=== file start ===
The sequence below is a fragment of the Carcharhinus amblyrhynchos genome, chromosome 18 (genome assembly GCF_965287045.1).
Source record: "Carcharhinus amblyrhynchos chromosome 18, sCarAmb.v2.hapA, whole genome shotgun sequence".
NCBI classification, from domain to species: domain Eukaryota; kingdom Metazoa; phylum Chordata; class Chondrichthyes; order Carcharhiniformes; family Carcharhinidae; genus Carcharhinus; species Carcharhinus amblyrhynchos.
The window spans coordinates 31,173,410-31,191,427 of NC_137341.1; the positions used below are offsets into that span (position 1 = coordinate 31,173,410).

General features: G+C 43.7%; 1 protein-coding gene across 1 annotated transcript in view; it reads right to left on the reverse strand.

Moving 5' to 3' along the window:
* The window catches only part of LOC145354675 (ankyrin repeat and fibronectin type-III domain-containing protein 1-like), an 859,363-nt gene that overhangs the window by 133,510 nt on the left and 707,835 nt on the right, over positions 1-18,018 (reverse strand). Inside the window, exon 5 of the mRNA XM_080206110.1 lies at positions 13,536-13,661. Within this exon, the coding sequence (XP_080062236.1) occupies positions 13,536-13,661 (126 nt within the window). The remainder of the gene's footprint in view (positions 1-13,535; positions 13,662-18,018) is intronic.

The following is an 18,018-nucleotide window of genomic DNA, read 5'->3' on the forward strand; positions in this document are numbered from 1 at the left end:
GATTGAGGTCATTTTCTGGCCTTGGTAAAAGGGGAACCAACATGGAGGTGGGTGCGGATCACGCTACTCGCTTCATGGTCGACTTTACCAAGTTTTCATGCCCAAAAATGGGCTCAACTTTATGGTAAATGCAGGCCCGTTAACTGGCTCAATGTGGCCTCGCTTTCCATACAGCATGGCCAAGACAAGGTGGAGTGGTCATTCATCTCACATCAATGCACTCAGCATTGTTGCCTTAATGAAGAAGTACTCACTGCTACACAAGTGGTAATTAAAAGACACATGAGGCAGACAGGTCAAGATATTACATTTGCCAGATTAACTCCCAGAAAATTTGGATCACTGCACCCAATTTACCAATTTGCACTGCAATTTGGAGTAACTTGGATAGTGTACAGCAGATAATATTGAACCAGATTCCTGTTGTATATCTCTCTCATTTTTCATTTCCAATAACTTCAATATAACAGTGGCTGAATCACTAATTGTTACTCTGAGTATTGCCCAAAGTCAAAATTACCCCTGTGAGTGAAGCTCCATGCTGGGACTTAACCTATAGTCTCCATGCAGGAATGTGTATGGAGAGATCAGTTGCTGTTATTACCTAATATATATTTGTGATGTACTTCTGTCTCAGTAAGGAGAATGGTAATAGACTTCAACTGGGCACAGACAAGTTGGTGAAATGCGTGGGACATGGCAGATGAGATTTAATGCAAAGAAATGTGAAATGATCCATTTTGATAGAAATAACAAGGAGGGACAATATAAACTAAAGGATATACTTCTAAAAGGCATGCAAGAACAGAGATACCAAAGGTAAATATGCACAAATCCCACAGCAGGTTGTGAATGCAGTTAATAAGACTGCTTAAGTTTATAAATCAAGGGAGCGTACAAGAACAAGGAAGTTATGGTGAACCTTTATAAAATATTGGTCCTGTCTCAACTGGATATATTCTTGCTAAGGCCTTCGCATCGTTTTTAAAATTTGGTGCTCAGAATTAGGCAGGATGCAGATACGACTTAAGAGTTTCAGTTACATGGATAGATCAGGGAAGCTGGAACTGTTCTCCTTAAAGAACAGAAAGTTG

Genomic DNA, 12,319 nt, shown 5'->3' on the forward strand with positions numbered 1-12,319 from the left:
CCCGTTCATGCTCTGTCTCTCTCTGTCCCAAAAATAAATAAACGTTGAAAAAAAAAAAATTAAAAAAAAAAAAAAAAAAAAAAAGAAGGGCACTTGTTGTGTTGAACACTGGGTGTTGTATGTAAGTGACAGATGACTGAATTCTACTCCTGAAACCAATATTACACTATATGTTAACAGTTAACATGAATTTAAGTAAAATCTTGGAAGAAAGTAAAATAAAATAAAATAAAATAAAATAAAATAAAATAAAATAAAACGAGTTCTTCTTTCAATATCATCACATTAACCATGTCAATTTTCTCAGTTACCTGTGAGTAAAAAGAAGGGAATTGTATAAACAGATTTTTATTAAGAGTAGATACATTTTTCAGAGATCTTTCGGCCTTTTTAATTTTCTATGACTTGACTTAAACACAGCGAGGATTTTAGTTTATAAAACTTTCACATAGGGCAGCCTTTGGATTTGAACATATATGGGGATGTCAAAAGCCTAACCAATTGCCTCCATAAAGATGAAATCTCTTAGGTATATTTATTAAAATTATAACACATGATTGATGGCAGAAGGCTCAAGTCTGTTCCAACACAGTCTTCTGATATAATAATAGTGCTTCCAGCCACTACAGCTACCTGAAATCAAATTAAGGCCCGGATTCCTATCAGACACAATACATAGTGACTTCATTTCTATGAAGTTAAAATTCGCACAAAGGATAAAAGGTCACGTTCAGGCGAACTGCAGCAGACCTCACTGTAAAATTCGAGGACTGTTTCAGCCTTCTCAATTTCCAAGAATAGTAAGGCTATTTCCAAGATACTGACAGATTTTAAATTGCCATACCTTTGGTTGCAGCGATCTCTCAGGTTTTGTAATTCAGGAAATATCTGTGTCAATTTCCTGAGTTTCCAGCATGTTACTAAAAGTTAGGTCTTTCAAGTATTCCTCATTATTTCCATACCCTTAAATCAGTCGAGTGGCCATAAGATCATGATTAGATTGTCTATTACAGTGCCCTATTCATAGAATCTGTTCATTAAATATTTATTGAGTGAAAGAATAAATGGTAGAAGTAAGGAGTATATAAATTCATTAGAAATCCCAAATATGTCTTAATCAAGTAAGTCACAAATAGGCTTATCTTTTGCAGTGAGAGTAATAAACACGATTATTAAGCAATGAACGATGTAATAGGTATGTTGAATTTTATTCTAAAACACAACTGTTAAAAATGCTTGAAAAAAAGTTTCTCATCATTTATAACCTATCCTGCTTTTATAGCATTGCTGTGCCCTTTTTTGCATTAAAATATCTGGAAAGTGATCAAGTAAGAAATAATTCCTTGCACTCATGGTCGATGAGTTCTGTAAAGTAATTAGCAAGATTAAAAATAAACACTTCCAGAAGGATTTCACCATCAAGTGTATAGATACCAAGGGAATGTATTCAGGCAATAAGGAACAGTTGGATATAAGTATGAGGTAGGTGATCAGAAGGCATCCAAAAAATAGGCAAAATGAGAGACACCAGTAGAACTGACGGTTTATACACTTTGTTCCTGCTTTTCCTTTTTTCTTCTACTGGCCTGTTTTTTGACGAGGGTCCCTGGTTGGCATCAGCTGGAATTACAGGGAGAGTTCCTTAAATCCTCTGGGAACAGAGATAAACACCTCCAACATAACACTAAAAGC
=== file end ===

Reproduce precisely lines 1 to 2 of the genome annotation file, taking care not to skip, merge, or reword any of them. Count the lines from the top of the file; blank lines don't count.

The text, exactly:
The sequence below is a fragment of the Carcharhinus amblyrhynchos genome, chromosome 18 (genome assembly GCF_965287045.1).
Source record: "Carcharhinus amblyrhynchos chromosome 18, sCarAmb.v2.hapA, whole genome shotgun sequence".